Giving bad news or providing tough feedback is part of being a Leader. Managers that don’t work on overcoming the uncomfortable feeling of having difficult conversations with their employees will forever be ineffective.
In my early years of management, I had to sit on what I believe was my first termination meeting. The intention was for me to start learning how the process worked. The lady that was going to be terminated had been in the company as a customer service representative for about a week and a half and she was a star new hire, learned fast, was excited to be part of the team and provided great service to our customers.
Unfortunately, something came up on her background check and we couldn’t keep her. That meant that we had to terminate her, and oh gosh, every time I think about that moment, I get a stomachache.
Her manager (Victor, for this story) asked her to come into his office. She walked with a big smile and was received with an even bigger smile. She didn’t look at me, I am sure, because she would have realized that something was going to happen by just looking at my nervous, pale face.
Victor decided to tell her how happy he was to have her in his team, how she was the perfect employee, always with a smile on her face, learning so fast and providing great service to the customers. At this point, I was so confused and thinking: “Am I in the wrong meeting?” On the other side of the table there she was, a very excited lady. She had no idea why he was telling her all that, but she was enjoying it.
What a painful experience to watch.
Then the bad news came: “We have to terminate you”. And this lady’s world went from being at the top of a mountain, looking at the sun rise, feeling inspired and wonderful to, just in a quick second, being pushed (by Victor, of course) and painfully falling down the hill.
All because Victor was too afraid to give the bad news and needed to add that “buffer of sweetness” to allow himself room to become brave.
People don’t like to give bad news. We know that, we feel for the guy.
Giving bad news or providing tough feedback is part of being a leader. Managers that don’t work on overcoming the uncomfortable feeling of having difficult conversations with their employees will forever be ineffective.
Terminate People with Kindness.
Most of the time terminations happen after consistent violations of company policy. People usually know when they are at risk of getting terminated. Still, it is a bad experience for anyone to go through.
I have led lots of termination meetings and even though I am very familiar with the process, it has never left my mind that at the end of every termination meeting there is going to be a human being left without a job.
In my commitment to share my best practices, below is the process I have followed to lead effective termination meetings. Keep in mind: This was after all the documentation had been reviewed and all the paperwork was done.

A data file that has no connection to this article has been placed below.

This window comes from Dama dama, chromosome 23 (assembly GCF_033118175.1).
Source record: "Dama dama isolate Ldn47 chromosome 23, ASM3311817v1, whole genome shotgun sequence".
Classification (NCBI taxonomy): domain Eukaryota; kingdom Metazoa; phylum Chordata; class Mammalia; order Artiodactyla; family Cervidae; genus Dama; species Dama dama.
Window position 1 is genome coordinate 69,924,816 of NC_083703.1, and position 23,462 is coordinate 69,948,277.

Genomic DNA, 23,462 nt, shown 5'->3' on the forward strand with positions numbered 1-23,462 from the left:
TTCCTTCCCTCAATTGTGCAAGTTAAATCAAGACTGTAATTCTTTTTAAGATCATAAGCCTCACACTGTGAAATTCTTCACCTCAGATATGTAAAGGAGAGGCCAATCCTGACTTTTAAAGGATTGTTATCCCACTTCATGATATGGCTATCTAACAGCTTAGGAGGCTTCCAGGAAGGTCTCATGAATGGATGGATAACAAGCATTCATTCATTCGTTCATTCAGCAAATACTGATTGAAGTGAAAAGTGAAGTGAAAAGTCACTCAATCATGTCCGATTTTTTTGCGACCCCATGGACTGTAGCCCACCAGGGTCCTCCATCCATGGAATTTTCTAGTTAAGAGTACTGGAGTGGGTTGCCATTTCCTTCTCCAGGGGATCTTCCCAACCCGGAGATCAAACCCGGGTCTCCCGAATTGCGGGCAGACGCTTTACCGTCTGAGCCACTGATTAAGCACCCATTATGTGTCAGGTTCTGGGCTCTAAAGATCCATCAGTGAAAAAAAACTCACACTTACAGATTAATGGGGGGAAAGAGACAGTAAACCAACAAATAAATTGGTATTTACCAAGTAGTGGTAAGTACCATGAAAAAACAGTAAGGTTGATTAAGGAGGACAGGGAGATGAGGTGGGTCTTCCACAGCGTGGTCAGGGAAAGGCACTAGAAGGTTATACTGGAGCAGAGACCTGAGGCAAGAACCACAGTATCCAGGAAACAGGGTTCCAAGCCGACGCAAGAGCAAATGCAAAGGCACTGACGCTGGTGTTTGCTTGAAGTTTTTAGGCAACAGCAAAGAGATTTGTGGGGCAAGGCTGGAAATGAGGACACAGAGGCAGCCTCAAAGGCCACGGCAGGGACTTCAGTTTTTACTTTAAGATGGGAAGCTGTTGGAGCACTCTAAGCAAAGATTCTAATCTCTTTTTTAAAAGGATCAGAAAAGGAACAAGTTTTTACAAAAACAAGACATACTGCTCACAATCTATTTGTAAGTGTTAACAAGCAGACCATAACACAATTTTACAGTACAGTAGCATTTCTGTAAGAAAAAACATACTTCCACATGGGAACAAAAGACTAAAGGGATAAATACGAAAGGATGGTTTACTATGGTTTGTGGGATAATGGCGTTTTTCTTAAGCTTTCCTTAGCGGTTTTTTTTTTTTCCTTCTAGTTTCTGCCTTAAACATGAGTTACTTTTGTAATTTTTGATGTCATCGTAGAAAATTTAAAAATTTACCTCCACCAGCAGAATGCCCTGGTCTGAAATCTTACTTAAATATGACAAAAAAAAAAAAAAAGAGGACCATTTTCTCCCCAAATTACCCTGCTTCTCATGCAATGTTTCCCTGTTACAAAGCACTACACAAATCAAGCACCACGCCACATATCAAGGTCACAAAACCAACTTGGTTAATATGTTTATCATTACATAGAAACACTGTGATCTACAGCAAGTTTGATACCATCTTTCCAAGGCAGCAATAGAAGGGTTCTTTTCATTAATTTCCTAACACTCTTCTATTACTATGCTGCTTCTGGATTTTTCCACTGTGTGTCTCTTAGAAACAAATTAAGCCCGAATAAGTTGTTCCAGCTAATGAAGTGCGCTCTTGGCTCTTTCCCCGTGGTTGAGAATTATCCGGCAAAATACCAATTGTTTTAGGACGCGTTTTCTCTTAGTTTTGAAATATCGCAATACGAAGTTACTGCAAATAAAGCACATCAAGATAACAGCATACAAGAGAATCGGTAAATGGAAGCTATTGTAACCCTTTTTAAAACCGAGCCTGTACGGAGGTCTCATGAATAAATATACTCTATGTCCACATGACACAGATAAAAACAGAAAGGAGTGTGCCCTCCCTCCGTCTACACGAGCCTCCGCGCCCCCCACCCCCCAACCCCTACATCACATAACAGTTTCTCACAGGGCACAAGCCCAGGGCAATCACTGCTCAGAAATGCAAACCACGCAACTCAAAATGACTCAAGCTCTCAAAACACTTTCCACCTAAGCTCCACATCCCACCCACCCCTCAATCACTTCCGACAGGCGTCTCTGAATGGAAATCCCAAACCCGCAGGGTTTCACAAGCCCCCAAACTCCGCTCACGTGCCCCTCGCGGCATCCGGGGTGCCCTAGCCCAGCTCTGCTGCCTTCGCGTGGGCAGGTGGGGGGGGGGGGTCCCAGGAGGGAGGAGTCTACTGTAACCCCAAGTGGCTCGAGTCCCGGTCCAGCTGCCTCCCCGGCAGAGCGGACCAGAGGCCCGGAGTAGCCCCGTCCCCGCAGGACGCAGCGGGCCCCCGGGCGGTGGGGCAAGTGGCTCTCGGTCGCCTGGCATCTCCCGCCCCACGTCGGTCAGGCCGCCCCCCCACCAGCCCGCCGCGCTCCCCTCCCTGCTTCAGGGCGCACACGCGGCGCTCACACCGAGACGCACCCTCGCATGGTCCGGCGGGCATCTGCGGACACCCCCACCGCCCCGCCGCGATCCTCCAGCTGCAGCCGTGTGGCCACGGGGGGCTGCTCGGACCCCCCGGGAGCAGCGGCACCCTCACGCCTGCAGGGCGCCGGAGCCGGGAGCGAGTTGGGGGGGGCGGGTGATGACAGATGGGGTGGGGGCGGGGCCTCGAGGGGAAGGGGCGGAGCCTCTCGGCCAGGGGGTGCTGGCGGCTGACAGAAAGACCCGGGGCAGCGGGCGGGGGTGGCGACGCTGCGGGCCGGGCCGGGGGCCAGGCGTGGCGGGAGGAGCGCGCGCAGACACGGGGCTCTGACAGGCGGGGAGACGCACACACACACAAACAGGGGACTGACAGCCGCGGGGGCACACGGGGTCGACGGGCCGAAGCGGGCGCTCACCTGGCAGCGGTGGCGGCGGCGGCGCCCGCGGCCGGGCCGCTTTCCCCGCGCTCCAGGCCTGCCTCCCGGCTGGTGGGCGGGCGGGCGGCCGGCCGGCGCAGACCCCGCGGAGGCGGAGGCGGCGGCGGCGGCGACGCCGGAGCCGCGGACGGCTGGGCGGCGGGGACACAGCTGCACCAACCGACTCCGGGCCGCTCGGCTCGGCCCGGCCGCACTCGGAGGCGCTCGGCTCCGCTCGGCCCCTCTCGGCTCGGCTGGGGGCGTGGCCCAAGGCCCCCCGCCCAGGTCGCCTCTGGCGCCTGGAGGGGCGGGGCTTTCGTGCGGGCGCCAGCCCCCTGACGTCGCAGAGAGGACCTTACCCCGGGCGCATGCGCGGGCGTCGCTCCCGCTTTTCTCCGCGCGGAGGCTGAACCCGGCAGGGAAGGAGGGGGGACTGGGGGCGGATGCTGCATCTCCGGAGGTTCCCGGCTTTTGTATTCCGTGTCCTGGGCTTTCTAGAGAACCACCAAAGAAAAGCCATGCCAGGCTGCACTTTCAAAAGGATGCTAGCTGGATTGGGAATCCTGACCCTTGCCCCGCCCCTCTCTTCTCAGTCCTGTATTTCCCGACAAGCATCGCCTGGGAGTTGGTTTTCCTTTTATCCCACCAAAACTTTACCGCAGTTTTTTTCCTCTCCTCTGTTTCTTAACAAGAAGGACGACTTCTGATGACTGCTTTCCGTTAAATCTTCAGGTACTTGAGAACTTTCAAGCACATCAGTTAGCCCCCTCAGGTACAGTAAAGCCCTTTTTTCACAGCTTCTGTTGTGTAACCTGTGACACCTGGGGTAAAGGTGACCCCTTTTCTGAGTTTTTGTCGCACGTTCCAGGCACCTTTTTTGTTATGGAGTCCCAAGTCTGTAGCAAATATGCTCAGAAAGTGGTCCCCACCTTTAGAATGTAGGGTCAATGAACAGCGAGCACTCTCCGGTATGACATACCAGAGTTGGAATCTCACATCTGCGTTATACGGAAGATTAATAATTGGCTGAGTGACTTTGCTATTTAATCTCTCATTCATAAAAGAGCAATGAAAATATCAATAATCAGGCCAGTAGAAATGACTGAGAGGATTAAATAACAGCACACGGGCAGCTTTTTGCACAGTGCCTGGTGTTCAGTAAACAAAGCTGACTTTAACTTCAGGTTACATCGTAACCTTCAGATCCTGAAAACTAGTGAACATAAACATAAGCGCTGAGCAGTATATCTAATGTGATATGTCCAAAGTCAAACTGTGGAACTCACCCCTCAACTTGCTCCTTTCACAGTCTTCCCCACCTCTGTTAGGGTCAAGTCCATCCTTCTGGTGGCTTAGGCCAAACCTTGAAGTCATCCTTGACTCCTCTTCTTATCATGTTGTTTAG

Important: Working in partnership with HR before moving forward with any termination is extremely important to ensure you are running fair and consistent practices. If you haven’t done enough to build a great working relationship your HR team I want to encourage you to start right away!
Key Steps to Take.
1) Review the Violations. Make sure the person has accumulated “as per company policy” the violations to grant termination status. In some instances, only one event could grant immediate termination (unethical practices, for example).
2) Meet with the HR Manager and plan the termination strategy. Who is leading the conversation? What do we say? When does the other one start talking? Go ahead a roll-play the conversation.
3) Meet with the employee’s manager. If you are not the employee’s direct manager give him/her the heads up and plan the exit strategy (exit as out of the building). If appropriate, have the manager sit in the termination meeting.
4) Start with “We have bad news” every time. There is no way to turn around from that one and it gives the meeting the proper tone from the beginning.
5) State the facts and close with: “For that reason we have to terminate your employment effective immediately”.
6) HR Representative shares final details. Time to show the paperwork and cover what will happen to their benefits and the options they have.
There are people that will argue, others will cry, others will be okay. Be kind, let them be upset and try not to take it personally. Wish them well and move on.
Not Negotiation Available.
In a termination meeting, there shouldn’t be a space for negotiation. The decision has been made. They might share their reasons, apologize for their mistakes, feel sorry, but at this point there is no turn around.
Have the manager walk them out to avoid as much disruption as possible.
Leading termination meetings never gets easier, and they shouldn’t. At the end of the day we are in the business of PEOPLE, which makes moments like this very difficult. Double check the facts, plan every detail of the execution, be firm, be kind and thank them for their time in the company.
Mariana Jaeger is a Leadership Development and Performance Success expert and has successfully trained, mentored and coached hundreds of people in her career. To learn more about Mariana, click here